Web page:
The British Columbia Teachers’ Federation wants to see gender neutral classrooms where children are free from “rigid beliefs about gender identity and expression” so that they are able fully express themselves without stereotypical language like “boys and girls” negatively influencing them. After all, kids will soon learn, gender is “a product of the mind”, it’s not something we’re born with. Gender can change as our feelings change and the development of our gender identity happens from birth until death. In fact, BC teachers will espouse, gender is really a spectrum and we can feel free to explore this spectrum from male to female and everything “in between and outside of” those outdated designations. “There are many gender identities” and “being transgender or gender non-conforming is normal and healthy”.
Teachers are being asked to “embed” this teaching throughout the curriculum. Kindergarten students will be read fairy tales like “The King and the King” about two princes who fall in love and get married. Grade two students will be taught how to yell, “Stop! Sexism!” every time they hear a “gender stereotype” in a typical fairy tale. The Dress Up Centre will “encourage students to be whomever they want to, irrespective of gender”, it will stress the importance of “trying new activities”.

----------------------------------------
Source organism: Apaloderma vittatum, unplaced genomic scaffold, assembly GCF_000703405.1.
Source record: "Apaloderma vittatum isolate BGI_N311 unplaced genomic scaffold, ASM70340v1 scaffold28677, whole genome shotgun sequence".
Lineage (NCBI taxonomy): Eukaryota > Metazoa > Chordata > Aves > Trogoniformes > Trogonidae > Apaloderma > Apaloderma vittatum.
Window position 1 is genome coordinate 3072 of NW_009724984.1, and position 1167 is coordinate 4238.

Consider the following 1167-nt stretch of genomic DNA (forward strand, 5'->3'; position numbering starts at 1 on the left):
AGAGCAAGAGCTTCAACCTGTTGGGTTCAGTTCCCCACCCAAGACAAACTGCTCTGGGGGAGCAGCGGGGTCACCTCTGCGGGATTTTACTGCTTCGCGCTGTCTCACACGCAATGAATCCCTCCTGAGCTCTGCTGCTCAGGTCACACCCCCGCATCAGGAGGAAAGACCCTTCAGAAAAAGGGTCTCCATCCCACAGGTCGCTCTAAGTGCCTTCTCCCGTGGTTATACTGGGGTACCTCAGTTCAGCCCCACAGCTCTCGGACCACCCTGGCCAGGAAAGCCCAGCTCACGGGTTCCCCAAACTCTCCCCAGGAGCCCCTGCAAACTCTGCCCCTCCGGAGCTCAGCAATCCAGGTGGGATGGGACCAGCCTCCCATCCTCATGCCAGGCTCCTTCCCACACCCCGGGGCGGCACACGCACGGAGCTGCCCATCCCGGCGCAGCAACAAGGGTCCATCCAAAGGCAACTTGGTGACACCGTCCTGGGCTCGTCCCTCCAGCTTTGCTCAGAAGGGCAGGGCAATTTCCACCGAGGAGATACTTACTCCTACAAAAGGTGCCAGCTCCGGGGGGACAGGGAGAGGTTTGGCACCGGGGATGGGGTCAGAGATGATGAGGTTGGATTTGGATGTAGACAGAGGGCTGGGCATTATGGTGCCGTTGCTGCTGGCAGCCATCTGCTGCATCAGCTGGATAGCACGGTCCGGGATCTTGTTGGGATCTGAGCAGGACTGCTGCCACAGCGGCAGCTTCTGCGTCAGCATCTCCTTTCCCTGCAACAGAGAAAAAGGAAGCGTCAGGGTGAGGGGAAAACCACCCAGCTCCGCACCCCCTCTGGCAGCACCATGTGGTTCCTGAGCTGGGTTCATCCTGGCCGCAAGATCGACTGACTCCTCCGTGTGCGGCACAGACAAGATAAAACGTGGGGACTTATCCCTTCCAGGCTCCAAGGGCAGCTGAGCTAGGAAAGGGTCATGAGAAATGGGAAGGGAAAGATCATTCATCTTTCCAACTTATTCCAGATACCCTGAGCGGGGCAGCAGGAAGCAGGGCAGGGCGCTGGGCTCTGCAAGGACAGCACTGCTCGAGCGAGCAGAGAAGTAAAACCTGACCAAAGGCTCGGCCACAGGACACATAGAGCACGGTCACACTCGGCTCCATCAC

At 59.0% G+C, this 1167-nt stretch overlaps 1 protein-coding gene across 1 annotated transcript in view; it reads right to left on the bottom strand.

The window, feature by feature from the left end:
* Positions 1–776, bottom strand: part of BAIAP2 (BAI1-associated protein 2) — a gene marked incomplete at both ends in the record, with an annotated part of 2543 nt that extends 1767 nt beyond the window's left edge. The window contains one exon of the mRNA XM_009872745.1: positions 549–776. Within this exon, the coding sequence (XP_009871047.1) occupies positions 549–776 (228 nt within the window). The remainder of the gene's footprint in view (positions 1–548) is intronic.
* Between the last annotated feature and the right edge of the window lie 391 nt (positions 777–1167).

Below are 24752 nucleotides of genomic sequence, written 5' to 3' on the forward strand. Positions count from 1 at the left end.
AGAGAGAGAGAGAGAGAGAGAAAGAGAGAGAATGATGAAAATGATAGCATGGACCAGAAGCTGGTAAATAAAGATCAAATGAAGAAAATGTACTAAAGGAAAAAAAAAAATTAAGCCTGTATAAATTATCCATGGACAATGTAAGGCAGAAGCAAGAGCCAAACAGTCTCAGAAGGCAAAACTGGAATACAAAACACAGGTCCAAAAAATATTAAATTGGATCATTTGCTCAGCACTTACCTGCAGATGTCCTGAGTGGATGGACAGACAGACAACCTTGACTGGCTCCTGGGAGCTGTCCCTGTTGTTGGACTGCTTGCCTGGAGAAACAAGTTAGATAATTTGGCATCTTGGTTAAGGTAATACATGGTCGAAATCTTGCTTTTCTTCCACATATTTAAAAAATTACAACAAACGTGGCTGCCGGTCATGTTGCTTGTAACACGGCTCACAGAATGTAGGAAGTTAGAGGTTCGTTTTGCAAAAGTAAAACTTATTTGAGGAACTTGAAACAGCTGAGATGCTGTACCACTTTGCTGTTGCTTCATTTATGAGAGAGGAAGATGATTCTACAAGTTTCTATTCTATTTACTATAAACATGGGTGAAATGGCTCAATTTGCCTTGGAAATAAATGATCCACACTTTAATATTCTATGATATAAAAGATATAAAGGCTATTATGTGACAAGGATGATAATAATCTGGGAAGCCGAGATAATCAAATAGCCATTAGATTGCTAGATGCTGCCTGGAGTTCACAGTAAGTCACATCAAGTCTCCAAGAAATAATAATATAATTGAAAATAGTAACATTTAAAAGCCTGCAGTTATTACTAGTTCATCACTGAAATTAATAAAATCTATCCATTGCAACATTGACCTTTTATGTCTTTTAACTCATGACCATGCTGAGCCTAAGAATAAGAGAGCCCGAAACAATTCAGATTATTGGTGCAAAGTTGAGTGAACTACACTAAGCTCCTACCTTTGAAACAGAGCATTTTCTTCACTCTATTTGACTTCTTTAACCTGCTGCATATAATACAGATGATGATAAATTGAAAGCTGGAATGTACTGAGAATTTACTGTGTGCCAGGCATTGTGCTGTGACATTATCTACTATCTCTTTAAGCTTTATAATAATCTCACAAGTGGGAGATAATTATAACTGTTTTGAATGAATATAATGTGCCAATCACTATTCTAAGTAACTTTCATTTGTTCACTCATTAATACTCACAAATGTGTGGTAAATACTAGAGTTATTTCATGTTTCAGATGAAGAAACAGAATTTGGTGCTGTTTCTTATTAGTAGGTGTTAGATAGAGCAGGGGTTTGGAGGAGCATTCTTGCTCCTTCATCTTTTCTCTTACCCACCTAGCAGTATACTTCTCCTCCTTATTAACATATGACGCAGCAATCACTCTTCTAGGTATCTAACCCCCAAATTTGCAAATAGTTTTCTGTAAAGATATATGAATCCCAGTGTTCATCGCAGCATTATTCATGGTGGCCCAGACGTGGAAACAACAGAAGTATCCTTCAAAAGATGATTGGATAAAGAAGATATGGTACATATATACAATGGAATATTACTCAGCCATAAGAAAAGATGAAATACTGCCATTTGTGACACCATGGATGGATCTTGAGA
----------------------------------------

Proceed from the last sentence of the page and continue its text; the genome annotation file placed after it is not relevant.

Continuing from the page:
I’m amazed that this worldview is being implemented in BC schools without more public discussion. I’m not sure that the majority of British Columbians would agree that gender is a spectrum. Likely, most people celebrated the birth of a new child with, “It’s a boy!” or “It’s a girl!” And while gender certainly influences some of our behavior, I think most British Columbians also recognize that there is an equality between the genders without there being a sameness. Girls play hockey – and well! Boys can play the flute – I saw a very masculine teen boy playing the flute at the Penticton Music Festival this year. Neither of those activities deserves to be given a “gender rating” by BC students. And yet, that’s just what one of the lesson plans the BCTF wants to see implemented in BC classrooms suggests. I thought we were past stereotyping interests. No, the BCTF suggests that teachers hand out cards with things like, “This person has long hair.” or “This person loves hockey.” or “This person wants to be an engineer.” and then have students give them a “gender rating” of 1 to 5. The goal is to talk about gender stereotyping, but I think this kind of an exercise is very ineffective at erasing stereotypes. Teaching students to rate activities according to gender even while explaining that those ratings are wrong and stereotypical while also teaching students that “gender is a spectrum” will naturally cause students to view their activities according to where on the spectrum they sit. This could result in students who have “gender non-conforming” interests to see themselves as less than male or less than female, rather than seeing themselves as fully female and loving hockey or fully male and loving the flute.